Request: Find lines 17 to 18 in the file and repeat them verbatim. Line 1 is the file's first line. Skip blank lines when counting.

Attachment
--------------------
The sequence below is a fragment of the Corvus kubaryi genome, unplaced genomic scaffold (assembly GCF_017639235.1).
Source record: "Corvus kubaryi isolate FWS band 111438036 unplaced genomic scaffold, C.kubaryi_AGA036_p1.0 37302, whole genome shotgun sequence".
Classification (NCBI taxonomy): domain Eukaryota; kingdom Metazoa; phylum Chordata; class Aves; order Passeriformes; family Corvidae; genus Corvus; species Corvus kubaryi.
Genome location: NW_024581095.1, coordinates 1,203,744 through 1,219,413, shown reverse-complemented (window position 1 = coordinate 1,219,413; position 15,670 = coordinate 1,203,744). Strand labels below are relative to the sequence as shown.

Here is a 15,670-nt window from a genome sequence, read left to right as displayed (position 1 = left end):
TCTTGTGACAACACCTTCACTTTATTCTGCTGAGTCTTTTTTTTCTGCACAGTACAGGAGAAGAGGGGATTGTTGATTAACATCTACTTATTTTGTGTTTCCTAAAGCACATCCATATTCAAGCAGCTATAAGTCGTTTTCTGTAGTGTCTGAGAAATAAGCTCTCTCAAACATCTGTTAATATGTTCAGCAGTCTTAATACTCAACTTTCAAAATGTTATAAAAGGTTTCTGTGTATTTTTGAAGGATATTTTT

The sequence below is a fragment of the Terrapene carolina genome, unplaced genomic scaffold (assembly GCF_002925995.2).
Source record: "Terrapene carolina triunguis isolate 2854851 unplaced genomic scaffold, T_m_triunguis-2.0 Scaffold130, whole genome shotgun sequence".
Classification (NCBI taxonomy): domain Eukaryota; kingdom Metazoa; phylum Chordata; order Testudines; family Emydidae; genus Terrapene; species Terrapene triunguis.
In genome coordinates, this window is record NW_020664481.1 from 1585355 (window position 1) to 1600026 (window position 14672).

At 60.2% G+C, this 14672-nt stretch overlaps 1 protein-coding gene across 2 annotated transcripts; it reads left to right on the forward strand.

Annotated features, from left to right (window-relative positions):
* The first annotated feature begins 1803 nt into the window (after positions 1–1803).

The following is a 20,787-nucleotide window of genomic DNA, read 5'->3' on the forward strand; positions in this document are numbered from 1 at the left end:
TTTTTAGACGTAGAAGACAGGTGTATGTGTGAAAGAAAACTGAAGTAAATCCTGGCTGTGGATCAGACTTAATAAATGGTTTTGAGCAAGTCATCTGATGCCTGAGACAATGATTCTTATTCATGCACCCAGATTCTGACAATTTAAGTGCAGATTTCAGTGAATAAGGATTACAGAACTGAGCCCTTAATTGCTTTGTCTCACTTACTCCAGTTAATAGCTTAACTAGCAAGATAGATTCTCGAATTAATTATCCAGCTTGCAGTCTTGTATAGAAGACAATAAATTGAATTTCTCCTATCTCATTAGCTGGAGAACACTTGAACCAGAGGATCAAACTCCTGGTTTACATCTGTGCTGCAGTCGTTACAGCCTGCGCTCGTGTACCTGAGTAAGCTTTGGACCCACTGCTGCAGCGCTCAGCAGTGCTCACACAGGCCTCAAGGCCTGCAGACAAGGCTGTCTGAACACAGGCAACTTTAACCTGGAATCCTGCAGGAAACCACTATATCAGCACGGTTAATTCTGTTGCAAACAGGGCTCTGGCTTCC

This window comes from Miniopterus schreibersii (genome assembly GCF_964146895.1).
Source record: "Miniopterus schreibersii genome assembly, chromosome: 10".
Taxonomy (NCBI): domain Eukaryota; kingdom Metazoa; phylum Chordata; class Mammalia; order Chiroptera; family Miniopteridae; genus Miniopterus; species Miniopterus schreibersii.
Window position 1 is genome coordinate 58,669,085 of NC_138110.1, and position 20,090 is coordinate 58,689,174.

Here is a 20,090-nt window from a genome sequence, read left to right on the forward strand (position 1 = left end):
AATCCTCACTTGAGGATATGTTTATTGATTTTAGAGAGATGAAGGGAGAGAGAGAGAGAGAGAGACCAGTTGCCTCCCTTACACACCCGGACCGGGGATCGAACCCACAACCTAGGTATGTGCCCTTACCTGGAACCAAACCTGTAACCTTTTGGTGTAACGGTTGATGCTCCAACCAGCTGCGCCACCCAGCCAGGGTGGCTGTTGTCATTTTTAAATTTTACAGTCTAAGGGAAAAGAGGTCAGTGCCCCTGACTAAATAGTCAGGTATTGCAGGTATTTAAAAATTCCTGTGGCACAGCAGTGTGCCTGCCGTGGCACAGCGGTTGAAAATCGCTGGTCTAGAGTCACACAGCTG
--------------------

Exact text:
Source record: "Miniopterus schreibersii genome assembly, chromosome: 10".
Taxonomy (NCBI): domain Eukaryota; kingdom Metazoa; phylum Chordata; class Mammalia; order Chiroptera; family Miniopteridae; genus Miniopterus; species Miniopterus schreibersii.